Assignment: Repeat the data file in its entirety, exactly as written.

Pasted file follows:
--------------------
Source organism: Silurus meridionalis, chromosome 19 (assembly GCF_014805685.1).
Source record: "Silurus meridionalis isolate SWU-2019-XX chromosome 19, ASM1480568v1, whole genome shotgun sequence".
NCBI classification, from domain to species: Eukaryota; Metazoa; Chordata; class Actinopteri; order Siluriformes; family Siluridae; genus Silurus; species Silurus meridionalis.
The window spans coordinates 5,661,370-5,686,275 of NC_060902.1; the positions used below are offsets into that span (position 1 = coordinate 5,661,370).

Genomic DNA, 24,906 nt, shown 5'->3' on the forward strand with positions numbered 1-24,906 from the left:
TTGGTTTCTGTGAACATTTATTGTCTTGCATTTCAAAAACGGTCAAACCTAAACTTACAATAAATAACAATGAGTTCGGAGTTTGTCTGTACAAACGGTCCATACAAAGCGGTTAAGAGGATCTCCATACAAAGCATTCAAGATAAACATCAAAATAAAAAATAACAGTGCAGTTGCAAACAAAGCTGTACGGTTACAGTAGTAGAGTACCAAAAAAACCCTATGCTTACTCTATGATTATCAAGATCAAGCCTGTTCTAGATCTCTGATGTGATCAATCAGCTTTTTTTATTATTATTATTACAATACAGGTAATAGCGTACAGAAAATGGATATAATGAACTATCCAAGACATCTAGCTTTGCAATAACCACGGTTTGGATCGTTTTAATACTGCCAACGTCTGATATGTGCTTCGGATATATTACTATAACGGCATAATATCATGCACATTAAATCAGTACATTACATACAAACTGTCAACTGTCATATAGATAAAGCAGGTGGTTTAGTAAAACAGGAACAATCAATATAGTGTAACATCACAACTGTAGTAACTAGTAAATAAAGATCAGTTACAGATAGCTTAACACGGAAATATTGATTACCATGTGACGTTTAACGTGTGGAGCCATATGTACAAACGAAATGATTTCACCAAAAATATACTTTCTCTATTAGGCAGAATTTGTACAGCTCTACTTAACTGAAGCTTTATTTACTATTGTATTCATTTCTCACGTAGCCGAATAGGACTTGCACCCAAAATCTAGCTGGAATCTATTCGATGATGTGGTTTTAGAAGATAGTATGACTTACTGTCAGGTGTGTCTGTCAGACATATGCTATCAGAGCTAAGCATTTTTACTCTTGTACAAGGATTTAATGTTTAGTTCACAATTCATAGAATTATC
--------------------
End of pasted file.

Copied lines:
Source organism: Silurus meridionalis, chromosome 19 (assembly GCF_014805685.1).
Source record: "Silurus meridionalis isolate SWU-2019-XX chromosome 19, ASM1480568v1, whole genome shotgun sequence".
NCBI classification, from domain to species: Eukaryota; Metazoa; Chordata; class Actinopteri; order Siluriformes; family Siluridae; genus Silurus; species Silurus meridionalis.
The window spans coordinates 5,661,370-5,686,275 of NC_060902.1; the positions used below are offsets into that span (position 1 = coordinate 5,661,370).

Genomic DNA, 24,906 nt, shown 5'->3' on the forward strand with positions numbered 1-24,906 from the left:
TTGGTTTCTGTGAACATTTATTGTCTTGCATTTCAAAAACGGTCAAACCTAAACTTACAATAAATAACAATGAGTTCGGAGTTTGTCTGTACAAACGGTCCATACAAAGCGGTTAAGAGGATCTCCATACAAAGCATTCAAGATAAACATCAAAATAAAAAATAACAGTGCAGTTGCAAACAAAGCTGTACGGTTACAGTAGTAGAGTACCAAAAAAACCCTATGCTTACTCTATGATTATCAAGATCAAGCCTGTTCTAGATCTCTGATGTGATCAATCAGCTTTTTTTATTATTATTATTACAATACAGGTAATAGCGTACAGAAAATGGATATAATGAACTATCCAAGACATCTAGCTTTGCAATAACCACGGTTTGGATCGTTTTAATACTGCCAACGTCTGATATGTGCTTCGGATATATTACTATAACGGCATAATATCATGCACATTAAATCAGTACATTACATACAAACTGTCAACTGTCATATAGATAAAGCAGGTGGTTTAGTAAAACAGGAACAATCAATATAGTGTAACATCACAACTGTAGTAACTAGTAAATAAAGATCAGTTACAGATAGCTTAACACGGAAATATTGATTACCATGTGACGTTTAACGTGTGGAGCCATATGTACAAACGAAATGATTTCACCAAAAATATACTTTCTCTATTAGGCAGAATTTGTACAGCTCTACTTAACTGAAGCTTTATTTACTATTGTATTCATTTCTCACGTAGCCGAATAGGACTTGCACCCAAAATCTAGCTGGAATCTATTCGATGATGTGGTTTTAGAAGATAGTATGACTTACTGTCAGGTGTGTCTGTCAGACATATGCTATCAGAGCTAAGCATTTTTACTCTTGTACAAGGATTTAATGTTTAGTTCACAATTCATAGAATTATC